Mali's transitional government prime minister has promised that elections will go ahead in July despite fears that his
government is failing to reassert control after the ousting of rebel fighters.
Diango Sissoko, speaking to reporters in Gao on a visit to the region on Thursday, said that there is "no question over the holding of elections in July".
"All the necessary steps are being and will be taken," Sissoko said.
Sissoko's visit to Gao was the first by a senior government figure since a French-led campaign in the town, the northern Mali's largest, in January.
Some 4,000 French troops, fighting alongside Mali's army and a regional African force AFISMA, have pushed the rebel fighters back into desert and mountain hideaways.
With France aiming to cut its military presence to 1,000 soldiers by year-end, the first 120 arrived back in France on
Paris is pushing for presidential and legislative elections in three months.
But, analysts fear that preparations will not be completed by July and warn that a botched election could sow the seeds for further unrest and north-south conflict in the landlocked former French colony.
Mali has seen continued fighting for a year, rocked by a Tuareg rebellion, an occupation of the north of the country by rebel fighters and a military coup.
A suicide bomber killed at least three Chadian soldiers in Mali on Friday, military sources said, in a deadly demonstration of the troubled nation's ongoing security crisis days after France began withdrawing its troops.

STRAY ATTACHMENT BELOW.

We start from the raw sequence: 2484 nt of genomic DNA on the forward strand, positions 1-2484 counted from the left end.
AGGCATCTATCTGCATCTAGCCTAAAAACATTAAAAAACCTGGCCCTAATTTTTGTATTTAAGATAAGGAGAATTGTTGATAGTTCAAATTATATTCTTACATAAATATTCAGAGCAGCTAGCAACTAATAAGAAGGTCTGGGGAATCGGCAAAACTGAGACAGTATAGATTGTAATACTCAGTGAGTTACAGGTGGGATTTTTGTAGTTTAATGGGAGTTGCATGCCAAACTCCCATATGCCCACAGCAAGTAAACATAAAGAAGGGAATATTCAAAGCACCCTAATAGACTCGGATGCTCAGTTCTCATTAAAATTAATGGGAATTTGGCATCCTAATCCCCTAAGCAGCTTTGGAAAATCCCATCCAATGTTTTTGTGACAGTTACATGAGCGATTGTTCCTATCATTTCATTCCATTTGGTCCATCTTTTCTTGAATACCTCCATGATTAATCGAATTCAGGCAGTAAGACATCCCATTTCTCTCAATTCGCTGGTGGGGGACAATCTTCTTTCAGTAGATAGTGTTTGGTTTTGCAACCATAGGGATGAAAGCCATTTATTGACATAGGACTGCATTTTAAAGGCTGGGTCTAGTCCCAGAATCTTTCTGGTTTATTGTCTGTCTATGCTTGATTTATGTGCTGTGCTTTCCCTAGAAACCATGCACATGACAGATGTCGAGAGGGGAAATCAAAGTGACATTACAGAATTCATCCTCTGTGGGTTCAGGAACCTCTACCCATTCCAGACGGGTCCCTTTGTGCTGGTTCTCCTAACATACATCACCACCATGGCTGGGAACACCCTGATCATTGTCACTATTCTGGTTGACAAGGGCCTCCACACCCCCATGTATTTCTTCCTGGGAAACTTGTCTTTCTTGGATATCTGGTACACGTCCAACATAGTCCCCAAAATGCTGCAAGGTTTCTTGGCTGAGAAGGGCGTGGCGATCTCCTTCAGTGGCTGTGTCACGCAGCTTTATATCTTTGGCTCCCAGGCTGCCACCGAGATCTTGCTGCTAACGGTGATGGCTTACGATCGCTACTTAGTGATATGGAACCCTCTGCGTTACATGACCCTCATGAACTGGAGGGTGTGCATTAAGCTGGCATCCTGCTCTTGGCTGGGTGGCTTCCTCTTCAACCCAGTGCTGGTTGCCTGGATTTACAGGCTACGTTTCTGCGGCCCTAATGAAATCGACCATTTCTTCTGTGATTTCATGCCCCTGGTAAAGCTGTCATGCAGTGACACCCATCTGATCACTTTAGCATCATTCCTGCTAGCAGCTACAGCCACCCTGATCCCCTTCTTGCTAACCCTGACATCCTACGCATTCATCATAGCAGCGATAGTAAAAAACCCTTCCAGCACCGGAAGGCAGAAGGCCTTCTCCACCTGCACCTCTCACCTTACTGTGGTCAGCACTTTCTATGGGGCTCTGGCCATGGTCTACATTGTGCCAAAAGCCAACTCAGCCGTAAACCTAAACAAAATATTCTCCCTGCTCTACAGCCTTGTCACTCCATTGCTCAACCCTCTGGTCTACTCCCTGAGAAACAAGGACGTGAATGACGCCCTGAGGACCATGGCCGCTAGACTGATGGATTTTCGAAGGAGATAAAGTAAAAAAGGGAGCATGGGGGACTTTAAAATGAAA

The soldiers were shopping in the northern city of Kidal when an Islamist bomber struck, according to Malian and Chadian sources who gave a provisional toll of three soldiers killed and four wounded.
"Three Chadian soldiers were killed in an attack Friday in Kidal. It was jihadists who did it. The toll is still provisional," a Malian military source told AFP news agency while a Chadian source spoke of "three Chadian soldiers killed and
four others injured".
No details were initially available on how the attack was carried out.
Hundreds of thousands of Malians have been displaced by the fighting and the north remains vulnerable to guerrilla-style counter attacks, despite the presence of thousands of African troops under the AFISMA banner.
This is expected to become the backbone for a proposed 11,000-strong UN peacekeeping mission.
Tuareg rebels remain in control of Kidal, a key town near the border with Algeria, complicating the political process.
The National Movement for the Liberation of Azawad (MNLA) say they are willing to drop their claims of independence for northern Mali in return for greater regional autonomy.
They have so far rejected calls to disarm and begin political negotiations and have accused the Malian army of
carrying out revenge attacks on ethnic Tuaregs.
Human Rights Watch said on Thursday two Tuareg men arrested in February had died after being tortured by Malian soldiers in the town of Lere, near Timbuktu.
The Malian army also announced the arrest of the mayor of the northern town of Tarkint, Baba Ould Cheick, in connection with cocaine trafficking on Thursday.
Cheick was a negotiator for the release of several hostages captured by al-Qaeda's north African branch AQIM.